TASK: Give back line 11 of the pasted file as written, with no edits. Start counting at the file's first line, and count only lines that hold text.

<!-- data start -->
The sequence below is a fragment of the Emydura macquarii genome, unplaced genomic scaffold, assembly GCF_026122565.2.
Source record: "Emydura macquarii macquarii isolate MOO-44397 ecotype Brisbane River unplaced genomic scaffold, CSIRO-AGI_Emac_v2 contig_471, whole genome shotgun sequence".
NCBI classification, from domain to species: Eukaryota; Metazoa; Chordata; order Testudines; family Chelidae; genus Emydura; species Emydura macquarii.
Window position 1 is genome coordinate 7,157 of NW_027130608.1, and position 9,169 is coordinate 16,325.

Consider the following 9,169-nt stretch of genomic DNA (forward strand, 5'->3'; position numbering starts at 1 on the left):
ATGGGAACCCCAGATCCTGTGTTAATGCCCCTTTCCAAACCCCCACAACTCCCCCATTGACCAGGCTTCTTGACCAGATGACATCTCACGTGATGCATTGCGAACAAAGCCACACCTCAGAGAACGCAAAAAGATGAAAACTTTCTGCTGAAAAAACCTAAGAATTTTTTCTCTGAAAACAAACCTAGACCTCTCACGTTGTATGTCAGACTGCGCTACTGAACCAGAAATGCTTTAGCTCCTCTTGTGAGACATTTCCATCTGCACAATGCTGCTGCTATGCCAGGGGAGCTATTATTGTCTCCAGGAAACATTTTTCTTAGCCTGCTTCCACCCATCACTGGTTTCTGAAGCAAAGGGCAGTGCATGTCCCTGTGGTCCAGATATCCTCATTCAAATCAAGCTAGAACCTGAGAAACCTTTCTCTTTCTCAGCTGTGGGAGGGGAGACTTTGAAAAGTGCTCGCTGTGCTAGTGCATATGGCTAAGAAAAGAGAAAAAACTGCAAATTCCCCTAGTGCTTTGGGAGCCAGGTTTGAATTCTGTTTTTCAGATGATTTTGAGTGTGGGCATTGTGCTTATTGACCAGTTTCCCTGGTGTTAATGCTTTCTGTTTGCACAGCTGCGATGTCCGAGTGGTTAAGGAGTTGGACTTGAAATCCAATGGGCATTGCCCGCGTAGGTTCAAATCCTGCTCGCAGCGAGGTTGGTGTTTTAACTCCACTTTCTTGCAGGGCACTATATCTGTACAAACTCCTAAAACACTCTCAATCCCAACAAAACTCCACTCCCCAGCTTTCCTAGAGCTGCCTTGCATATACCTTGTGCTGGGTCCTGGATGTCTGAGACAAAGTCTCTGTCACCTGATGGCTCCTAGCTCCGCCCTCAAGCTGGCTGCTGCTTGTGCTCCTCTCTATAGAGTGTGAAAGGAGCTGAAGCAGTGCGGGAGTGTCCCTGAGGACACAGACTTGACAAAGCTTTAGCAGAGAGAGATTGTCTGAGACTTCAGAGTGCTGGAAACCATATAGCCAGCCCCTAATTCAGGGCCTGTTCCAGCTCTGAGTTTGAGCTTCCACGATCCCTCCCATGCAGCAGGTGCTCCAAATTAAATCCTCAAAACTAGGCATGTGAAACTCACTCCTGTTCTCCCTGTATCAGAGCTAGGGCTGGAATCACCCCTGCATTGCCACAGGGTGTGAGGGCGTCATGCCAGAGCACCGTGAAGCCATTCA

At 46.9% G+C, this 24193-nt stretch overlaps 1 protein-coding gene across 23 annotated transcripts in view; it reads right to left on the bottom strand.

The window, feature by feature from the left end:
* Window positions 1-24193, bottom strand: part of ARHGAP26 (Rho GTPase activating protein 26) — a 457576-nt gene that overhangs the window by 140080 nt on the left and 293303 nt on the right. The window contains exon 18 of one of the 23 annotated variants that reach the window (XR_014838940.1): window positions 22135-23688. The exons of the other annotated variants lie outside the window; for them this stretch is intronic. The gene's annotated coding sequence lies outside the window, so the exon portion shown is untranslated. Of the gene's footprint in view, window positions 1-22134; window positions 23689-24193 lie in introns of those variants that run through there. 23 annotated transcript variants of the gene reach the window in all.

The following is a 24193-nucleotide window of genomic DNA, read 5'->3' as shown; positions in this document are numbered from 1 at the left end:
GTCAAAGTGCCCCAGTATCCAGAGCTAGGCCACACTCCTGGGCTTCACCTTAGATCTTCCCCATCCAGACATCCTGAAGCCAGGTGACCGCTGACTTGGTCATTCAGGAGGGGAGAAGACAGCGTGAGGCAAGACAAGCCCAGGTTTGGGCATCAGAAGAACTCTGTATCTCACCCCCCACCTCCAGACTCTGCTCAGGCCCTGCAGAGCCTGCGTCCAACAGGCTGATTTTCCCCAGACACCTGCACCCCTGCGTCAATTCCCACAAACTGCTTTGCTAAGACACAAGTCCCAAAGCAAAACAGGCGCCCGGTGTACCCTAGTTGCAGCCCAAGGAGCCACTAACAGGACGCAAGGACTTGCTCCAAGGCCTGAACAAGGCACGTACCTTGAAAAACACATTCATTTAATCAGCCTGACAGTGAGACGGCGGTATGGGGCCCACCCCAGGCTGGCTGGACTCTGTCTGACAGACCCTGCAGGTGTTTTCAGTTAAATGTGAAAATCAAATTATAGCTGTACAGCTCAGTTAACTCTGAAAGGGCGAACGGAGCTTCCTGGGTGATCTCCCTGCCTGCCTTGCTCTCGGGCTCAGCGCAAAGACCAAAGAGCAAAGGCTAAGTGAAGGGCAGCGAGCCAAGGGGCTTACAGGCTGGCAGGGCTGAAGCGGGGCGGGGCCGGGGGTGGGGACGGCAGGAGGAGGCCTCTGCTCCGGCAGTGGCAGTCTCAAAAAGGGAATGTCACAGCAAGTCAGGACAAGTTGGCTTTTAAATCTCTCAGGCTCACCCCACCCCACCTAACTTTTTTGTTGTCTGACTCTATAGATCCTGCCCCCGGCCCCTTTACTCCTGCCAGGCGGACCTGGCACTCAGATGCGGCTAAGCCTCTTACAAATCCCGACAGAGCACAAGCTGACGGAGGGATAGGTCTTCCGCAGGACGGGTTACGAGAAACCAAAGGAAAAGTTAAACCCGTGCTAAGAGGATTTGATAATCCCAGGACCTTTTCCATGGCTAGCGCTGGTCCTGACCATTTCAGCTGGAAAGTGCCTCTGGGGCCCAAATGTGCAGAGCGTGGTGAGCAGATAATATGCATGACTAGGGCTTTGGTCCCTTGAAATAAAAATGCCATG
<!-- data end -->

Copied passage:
GTCAAAGTGCCCCAGTATCCAGAGCTAGGCCACACTCCTGGGCTTCACCTTAGATCTTCCCCATCCAGACATCCTGAAGCCAGGTGACCGCTGACTTGGTCATTCAGGAGGGGAGAAGACAGCGTGAGGCAAGACAAGCCCAGGTTTGGGCATCAGAAGAACTCTGTATCTCACCCCCCACCTCCAGACTCTGCTCAGGCCCTGCAGAGCCTGCGTCCAACAGGCTGATTTTCCCCAGACACCTGCACCCCTGCGTCAATTCCCACAAACTGCTTTGCTAAGACACAAGTCCCAAAGCAAAACAGGCGCCCGGTGTACCCTAGTTGCAGCCCAAGGAGCCACTAACAGGACGCAAGGACTTGCTCCAAGGCCTGAACAAGGCACGTACCTTGAAAAACACATTCATTTAATCAGCCTGACAGTGAGACGGCGGTATGGGGCCCACCCCAGGCTGGCTGGACTCTGTCTGACAGACCCTGCAGGTGTTTTCAGTTAAATGTGAAAATCAAATTATAGCTGTACAGCTCAGTTAACTCTGAAAGGGCGAACGGAGCTTCCTGGGTGATCTCCCTGCCTGCCTTGCTCTCGGGCTCAGCGCAAAGACCAAAGAGCAAAGGCTAAGTGAAGGGCAGCGAGCCAAGGGGCTTACAGGCTGGCAGGGCTGAAGCGGGGCGGGGCCGGGGGTGGGGACGGCAGGAGGAGGCCTCTGCTCCGGCAGTGGCAGTCTCAAAAAGGGAATGTCACAGCAAGTCAGGACAAGTTGGCTTTTAAATCTCTCAGGCTCACCCCACCCCACCTAACTTTTTTGTTGTCTGACTCTATAGATCCTGCCCCCGGCCCCTTTACTCCTGCCAGGCGGACCTGGCACTCAGATGCGGCTAAGCCTCTTACAAATCCCGACAGAGCACAAGCTGACGGAGGGATAGGTCTTCCGCAGGACGGGTTACGAGAAACCAAAGGAAAAGTTAAACCCGTGCTAAGAGGATTTGATAATCCCAGGACCTTTTCCATGGCTAGCGCTGGTCCTGACCATTTCAGCTGGAAAGTGCCTCTGGGGCCCAAATGTGCAGAGCGTGGTGAGCAGATAATATGCATGACTAGGGCTTTGGTCCCTTGAAATAAAAATGCCATG